This Butcher Shouldn't Be Grinding
I had a job paving a yard about 30 years ago and my father in law Tom, retired butcher but only aged about 50, came along to help.
As in most paving jobs there are always cuts to be made, particularly around the edges.
I had at the time, a Makita 9" angle grinder which packed one hell of a kick when first started.
You had to hold on to it with all your strength, one hand on the starter handle, the other on the side grip.
It was back breaking work and I had left all the cuts till last, so after cutting a few slabs, Tom wanted to take over.
I told him to be very careful and to start and stop the grinder to get a feel for the tool before he began cutting.
He felt confident and began.
As the blade dug into the slab he must have altered the angle of cut slightly to try to keep the cut straight and the grinder jammed and threw him over.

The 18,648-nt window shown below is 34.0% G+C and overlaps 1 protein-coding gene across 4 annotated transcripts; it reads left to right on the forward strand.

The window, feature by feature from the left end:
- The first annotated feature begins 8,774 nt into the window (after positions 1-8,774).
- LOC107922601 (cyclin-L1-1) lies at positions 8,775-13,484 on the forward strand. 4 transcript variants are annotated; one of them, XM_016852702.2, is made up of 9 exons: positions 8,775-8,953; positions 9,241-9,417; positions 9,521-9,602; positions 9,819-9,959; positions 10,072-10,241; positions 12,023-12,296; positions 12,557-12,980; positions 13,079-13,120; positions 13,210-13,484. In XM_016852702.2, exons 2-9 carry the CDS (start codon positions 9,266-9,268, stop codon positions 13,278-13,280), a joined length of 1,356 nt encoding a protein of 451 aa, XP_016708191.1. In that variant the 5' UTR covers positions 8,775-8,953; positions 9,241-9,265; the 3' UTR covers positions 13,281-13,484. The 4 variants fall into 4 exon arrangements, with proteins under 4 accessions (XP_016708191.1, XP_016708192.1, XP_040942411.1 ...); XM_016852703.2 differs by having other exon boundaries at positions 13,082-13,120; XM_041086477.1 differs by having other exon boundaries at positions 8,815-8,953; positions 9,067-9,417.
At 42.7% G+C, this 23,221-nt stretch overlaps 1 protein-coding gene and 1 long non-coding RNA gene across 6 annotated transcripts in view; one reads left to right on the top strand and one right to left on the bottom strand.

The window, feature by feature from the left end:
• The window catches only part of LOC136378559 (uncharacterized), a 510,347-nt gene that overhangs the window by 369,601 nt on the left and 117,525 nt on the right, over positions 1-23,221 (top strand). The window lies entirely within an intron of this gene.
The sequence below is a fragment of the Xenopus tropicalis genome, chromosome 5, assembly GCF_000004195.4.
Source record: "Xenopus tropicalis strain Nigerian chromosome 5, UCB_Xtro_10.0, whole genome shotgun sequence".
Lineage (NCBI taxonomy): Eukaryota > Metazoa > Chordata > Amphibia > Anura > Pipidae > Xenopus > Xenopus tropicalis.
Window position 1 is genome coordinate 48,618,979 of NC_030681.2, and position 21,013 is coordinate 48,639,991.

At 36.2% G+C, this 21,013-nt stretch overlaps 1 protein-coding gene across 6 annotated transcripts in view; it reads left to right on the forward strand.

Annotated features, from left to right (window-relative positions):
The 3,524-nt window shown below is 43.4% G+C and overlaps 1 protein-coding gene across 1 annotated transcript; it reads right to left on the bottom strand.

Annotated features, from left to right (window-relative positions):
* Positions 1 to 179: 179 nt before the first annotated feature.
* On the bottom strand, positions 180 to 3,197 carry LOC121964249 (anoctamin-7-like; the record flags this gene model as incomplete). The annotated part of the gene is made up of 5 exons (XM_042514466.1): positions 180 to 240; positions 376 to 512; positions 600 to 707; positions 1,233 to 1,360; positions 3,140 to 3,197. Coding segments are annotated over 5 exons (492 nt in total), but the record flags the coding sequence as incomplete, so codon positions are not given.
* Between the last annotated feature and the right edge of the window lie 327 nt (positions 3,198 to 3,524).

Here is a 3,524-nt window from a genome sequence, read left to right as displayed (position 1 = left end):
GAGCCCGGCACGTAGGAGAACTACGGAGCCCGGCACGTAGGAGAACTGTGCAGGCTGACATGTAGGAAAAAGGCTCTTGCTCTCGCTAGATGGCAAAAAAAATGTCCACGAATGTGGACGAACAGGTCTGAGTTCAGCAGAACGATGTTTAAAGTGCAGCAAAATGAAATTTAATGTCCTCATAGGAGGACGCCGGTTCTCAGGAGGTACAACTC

He did a wonderful somersault and landed on his back, the grinder whirring away, just clearing his chest.
Quickly, I'd never moved as fast, I ran to the plug to disengage the power, then rushed back to Tom to take the grinder off him.
He recovered from the shock and the exercise very quickly and undeterred wanted another try.
'Hells Bells' I thought, my wife will never forgive me if I take him home in two pieces.
But I couldn't disuade him.
Do you know what he did?
Exactly the same. It was like an action replay.
Needless to say the Makita didn't get near him again, he was even too scared to put it in the truck once we had fiished for the day.